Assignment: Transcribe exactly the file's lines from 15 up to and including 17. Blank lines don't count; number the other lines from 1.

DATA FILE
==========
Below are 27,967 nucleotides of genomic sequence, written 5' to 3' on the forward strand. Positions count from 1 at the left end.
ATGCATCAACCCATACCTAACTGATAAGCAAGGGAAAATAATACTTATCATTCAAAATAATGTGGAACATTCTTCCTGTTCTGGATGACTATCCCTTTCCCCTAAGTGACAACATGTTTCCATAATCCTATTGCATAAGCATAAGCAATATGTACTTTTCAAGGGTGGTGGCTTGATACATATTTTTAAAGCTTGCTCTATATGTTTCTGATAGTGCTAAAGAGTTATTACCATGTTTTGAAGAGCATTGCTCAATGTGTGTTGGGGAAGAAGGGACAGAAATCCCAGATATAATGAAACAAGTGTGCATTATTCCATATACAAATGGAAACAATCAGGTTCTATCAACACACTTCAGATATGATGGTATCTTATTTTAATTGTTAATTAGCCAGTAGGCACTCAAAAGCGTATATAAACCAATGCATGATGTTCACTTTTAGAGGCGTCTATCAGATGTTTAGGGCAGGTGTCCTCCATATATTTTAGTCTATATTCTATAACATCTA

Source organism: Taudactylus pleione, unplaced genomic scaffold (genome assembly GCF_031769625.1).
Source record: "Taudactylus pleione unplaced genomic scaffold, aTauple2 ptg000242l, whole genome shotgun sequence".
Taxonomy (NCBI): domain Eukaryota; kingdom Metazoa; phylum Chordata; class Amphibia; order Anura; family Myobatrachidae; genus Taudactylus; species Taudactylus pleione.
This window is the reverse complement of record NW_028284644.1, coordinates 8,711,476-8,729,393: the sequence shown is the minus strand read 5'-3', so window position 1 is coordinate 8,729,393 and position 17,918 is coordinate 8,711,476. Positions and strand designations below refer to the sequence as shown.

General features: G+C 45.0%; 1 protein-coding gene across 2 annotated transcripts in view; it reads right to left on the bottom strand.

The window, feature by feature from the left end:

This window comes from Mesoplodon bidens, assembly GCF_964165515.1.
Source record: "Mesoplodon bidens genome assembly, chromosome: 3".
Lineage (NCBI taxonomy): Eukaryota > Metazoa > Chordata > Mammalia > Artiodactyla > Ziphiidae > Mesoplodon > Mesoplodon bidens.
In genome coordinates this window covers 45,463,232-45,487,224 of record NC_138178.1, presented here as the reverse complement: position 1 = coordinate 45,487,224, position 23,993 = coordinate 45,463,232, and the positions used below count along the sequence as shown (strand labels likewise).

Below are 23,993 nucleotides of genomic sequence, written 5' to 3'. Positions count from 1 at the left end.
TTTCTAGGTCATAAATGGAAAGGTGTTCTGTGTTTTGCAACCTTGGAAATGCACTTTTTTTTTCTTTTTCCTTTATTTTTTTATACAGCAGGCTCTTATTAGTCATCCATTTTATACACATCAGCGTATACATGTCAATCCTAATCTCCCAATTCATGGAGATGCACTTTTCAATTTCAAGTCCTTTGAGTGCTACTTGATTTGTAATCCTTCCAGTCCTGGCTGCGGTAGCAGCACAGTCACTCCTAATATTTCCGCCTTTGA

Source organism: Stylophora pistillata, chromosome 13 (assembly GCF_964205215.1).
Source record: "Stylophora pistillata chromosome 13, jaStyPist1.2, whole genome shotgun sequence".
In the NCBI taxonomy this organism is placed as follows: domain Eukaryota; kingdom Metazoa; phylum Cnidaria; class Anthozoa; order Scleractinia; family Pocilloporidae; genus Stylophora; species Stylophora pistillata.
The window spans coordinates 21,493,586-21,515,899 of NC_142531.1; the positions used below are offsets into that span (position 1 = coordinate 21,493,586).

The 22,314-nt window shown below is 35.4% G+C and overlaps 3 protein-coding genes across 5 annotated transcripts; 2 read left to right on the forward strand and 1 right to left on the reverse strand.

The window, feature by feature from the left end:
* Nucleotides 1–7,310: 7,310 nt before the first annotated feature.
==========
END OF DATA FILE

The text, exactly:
Source organism: Stylophora pistillata, chromosome 13 (assembly GCF_964205215.1).
Source record: "Stylophora pistillata chromosome 13, jaStyPist1.2, whole genome shotgun sequence".
In the NCBI taxonomy this organism is placed as follows: domain Eukaryota; kingdom Metazoa; phylum Cnidaria; class Anthozoa; order Scleractinia; family Pocilloporidae; genus Stylophora; species Stylophora pistillata.